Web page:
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Old 06-17-2021, 10:12 PM   #1
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2013 Chevy Equinox Battery Dying.

I've searched high and low. I've read a hundred threads. I'm lost.

Hoping someone can help me with a problem Iím having with my Chevrolet Equinox battery dying when I flat tow it. I have a charge line coming from the RV through a breaker and a diode wired to the positive terminal of the battery.

The lead from the RV is confirmed to be supplying 14V and Iíve confirmed this on the output side of the diode. If I measure across the battery negative terminal the the lead from the diode Iím getting 14V as well. HoweverÖas soon as I connect the lead from the diode to the battery the voltage drops to 12.6 measured across the battery.

I compared this to the car charging system. If the car is running (and not hooked up to the RV) I get 14V across the battery.

Iím at a total loss. Everything tells me the battery should be charging but as soon as the lead is connected something seems to be failing.

Anyone have an idea on how to trouble-shoot this issue?
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Old 06-17-2021, 10:35 PM   #2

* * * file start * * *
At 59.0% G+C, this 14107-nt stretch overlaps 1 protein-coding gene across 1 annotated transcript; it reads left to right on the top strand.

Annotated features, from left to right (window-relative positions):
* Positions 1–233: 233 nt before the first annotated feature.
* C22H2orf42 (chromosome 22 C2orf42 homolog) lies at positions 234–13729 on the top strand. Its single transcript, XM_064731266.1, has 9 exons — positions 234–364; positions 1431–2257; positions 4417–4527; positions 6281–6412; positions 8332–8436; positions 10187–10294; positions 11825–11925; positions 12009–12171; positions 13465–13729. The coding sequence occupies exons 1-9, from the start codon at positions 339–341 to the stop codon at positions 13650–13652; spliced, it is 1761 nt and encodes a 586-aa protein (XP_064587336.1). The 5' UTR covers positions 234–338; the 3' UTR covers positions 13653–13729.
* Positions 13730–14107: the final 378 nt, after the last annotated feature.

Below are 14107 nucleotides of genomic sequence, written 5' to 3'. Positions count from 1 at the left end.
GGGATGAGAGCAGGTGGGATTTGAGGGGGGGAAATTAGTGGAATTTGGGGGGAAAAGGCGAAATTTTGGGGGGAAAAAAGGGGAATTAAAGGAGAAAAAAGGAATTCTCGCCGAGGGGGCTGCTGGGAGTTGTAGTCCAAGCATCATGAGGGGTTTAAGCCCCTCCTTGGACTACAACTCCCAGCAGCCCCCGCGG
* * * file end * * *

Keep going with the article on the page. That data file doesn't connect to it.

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Length and gage of the charge wire are factors , only takes milli-amps to get a digital meter to show 14 volts, but to provide battery charging voltage takes wiring and connections that will carry good amps .
If you leave the charge wire connected , does the wire get hot ?
How many hours of towing before the toad battery is dead ?
How many times has the battery been drawn down to dead?

The toad engine alternator probably rated at 85/100 amps and a short heavy wire to the battery.

Any chance the breaker is tripping while you're towing and only providing charge to the toad part time.
What's the breaker rated at ?
What type of diode are you using ?